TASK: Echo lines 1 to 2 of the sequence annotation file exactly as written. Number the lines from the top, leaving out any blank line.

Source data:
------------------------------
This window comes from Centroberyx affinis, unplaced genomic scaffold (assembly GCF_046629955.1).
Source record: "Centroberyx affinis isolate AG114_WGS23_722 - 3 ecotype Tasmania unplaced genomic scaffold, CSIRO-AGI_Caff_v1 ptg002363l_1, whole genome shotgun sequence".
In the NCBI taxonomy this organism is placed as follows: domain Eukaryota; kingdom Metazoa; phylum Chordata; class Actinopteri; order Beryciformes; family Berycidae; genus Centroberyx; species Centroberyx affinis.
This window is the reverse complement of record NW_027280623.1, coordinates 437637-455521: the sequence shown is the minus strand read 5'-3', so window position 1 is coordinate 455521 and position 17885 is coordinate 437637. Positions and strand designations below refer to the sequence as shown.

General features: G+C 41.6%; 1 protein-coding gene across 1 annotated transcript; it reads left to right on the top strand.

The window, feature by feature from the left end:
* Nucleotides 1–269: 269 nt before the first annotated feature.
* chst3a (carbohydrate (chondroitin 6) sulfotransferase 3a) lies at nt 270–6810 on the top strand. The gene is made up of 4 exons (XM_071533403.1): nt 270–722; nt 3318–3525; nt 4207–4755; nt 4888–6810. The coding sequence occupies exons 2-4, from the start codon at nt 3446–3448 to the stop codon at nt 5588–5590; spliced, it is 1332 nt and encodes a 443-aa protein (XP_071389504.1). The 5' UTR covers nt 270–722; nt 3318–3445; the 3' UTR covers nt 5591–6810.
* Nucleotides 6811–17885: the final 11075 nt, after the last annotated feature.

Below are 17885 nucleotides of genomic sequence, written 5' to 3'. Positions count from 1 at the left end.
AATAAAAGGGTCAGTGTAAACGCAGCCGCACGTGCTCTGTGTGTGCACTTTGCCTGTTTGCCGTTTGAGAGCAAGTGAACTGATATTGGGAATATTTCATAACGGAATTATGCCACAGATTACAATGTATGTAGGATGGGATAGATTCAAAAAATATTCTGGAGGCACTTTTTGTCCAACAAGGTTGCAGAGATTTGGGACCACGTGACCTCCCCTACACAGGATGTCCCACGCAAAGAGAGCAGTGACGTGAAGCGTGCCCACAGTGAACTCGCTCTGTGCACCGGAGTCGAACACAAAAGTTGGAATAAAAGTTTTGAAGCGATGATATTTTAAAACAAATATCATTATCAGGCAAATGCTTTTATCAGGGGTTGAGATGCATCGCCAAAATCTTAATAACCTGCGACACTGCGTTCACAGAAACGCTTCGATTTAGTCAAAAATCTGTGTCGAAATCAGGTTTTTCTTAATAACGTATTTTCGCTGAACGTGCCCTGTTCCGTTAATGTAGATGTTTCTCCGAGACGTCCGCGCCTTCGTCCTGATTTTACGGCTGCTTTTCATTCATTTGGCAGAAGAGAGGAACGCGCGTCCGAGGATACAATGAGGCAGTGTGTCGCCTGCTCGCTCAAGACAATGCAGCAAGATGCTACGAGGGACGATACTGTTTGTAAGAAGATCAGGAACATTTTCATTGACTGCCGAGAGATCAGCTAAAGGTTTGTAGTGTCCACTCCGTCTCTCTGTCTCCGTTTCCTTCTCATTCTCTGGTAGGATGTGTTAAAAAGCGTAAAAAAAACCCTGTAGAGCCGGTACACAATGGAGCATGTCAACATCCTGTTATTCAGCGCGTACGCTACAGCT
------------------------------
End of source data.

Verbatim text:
This window comes from Centroberyx affinis, unplaced genomic scaffold (assembly GCF_046629955.1).
Source record: "Centroberyx affinis isolate AG114_WGS23_722 - 3 ecotype Tasmania unplaced genomic scaffold, CSIRO-AGI_Caff_v1 ptg002363l_1, whole genome shotgun sequence".